1. I have to stay awake. ALL NIGHT. I normally get 8 hours of sleep.
2. My bridal shower is the next day.
3. I have to work all day on Friday.
4. I'm.... scared of the social dynamic.

What! Yes. I am. I know some of you might find this hard to believe, but ever since I heard that the teams are not organized by the leaders of the game, but rather by people getting into teams themselves, I've been feeling very nervous. What if I don't get picked? What if no one likes me? What if I'm on a team with horrible people?

Yesterday I came down with a cold, the same cold that my brother had last weekend in DC. And though I had registered to run a 5k at Wall Street last night, I bailed on it last minute. It made me feel terrible, like I'd failed my running and my bib number and my training plan... but in another way, it felt so good to bail. Suddenly I had a free evening. Granted, I mostly just sat around taking Advil and sniffing, but it felt so good to relieve my calendar.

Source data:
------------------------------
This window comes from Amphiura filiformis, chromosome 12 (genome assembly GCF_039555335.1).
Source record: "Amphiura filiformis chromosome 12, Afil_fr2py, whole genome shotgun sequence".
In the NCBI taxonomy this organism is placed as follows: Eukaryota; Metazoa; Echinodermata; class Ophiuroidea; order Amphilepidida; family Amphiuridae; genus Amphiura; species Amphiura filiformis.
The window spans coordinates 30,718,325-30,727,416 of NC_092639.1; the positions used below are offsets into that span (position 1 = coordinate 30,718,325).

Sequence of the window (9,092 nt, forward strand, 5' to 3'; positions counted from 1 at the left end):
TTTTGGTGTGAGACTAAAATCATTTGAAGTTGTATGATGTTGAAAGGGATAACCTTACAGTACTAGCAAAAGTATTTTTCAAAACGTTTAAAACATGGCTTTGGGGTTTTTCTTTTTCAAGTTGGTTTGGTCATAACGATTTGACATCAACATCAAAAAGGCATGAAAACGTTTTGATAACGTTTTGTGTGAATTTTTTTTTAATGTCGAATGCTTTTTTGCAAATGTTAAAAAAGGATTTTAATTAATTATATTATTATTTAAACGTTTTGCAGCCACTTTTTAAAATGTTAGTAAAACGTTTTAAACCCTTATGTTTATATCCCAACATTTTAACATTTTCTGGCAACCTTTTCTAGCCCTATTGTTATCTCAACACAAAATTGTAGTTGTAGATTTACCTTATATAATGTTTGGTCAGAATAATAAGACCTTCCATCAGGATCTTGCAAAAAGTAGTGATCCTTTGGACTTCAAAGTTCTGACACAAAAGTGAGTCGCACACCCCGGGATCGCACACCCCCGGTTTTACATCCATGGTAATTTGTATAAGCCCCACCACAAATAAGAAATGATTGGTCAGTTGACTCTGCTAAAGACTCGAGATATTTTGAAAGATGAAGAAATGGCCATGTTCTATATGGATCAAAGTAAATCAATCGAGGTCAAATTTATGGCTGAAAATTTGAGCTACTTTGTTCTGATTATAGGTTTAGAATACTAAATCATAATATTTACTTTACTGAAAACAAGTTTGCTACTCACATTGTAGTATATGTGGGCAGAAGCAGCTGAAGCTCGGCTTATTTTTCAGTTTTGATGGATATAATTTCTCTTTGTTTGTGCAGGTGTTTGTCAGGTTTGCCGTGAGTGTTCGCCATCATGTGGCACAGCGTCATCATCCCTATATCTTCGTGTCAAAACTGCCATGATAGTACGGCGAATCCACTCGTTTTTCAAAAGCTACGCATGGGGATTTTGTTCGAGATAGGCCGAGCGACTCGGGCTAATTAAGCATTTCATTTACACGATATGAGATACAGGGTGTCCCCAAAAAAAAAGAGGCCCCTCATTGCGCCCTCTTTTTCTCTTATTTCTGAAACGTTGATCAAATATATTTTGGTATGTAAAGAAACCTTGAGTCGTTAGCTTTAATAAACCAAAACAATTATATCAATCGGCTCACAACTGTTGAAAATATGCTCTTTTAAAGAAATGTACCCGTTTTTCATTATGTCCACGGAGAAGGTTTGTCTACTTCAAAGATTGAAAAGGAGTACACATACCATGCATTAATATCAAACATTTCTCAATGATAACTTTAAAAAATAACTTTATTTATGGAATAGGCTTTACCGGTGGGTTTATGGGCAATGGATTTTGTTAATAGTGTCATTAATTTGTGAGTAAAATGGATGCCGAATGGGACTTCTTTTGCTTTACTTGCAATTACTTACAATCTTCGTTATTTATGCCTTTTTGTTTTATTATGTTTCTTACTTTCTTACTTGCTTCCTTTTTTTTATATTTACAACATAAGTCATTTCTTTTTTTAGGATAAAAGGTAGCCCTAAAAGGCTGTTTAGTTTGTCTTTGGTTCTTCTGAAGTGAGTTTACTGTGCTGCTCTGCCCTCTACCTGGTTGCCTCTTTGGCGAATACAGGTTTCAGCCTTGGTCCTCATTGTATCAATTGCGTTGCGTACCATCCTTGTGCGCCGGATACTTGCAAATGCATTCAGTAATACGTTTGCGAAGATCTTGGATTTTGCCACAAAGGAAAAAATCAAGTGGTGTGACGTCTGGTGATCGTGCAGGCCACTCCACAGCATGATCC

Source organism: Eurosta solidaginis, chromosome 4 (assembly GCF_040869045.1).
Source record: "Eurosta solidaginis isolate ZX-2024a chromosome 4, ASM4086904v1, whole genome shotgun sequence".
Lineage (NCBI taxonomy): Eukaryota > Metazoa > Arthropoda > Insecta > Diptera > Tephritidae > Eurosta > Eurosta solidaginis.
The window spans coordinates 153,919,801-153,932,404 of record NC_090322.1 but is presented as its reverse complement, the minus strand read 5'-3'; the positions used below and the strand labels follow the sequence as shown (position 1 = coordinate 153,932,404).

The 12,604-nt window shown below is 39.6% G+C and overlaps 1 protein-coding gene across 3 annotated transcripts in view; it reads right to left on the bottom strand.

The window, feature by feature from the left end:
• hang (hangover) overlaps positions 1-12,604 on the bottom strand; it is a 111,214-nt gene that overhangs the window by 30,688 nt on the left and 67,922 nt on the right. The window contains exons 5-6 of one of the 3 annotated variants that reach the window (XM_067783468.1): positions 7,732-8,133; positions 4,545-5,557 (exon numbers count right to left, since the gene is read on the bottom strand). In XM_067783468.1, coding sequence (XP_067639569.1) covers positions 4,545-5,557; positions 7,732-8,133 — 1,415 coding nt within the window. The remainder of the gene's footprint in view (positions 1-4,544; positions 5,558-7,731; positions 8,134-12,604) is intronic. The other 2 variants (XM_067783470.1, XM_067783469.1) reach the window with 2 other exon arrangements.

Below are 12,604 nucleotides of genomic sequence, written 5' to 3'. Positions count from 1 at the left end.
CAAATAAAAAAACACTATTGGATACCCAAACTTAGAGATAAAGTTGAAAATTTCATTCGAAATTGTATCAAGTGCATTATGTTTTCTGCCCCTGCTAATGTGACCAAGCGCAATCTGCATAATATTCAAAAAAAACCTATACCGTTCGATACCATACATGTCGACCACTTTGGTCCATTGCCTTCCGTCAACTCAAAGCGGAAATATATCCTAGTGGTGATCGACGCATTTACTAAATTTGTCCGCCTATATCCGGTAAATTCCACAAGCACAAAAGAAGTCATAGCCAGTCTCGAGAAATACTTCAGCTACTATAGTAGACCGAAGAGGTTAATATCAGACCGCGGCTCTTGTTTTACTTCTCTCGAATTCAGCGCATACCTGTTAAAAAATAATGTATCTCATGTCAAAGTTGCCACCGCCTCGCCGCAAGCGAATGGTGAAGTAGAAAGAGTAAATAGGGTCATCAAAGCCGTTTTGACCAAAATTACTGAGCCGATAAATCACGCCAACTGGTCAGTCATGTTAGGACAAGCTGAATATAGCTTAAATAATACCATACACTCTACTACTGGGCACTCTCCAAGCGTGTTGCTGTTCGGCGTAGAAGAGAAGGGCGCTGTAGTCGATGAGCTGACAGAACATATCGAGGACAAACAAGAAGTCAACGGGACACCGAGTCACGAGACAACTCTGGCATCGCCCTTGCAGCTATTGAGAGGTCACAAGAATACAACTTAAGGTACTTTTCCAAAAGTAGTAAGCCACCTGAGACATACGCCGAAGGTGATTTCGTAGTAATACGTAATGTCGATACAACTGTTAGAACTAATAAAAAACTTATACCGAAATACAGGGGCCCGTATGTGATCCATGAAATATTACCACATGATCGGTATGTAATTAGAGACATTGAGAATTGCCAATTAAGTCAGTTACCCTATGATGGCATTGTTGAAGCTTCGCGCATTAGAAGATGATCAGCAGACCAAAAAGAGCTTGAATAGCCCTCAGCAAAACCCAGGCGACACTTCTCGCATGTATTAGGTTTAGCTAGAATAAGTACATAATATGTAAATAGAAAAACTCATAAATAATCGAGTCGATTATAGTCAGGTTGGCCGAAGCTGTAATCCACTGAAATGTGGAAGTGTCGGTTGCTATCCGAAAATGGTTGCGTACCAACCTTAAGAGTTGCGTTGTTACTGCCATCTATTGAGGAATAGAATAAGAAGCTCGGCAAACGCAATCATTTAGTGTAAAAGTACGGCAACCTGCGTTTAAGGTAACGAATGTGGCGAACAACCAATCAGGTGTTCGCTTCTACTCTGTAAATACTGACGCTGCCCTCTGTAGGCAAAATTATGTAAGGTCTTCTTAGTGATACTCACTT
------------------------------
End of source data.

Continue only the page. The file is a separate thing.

In some ways, I've been thinking about bailing on Friday night's amazing event in the library. WHAT IS WRONG WITH ME? It's the experience of a lifetime, I get to write a book with other awesome people, and I might even get to meet Allez, Allie (she, too, is playing!). I just get these weak moments where I think "Well, you are sick, and your shower is the next day, and it does sound like an intense night." Poor baby.

This afternoon I thought about ways to bully myself into not bailing on the library. Writing on this blog came to mind. I started thinking about how uncomfortable this whole experience was making me feel and then it smacked me across the face. DISCOMFORT? I nailed that last semester! Or, at least, I learned how to nail it.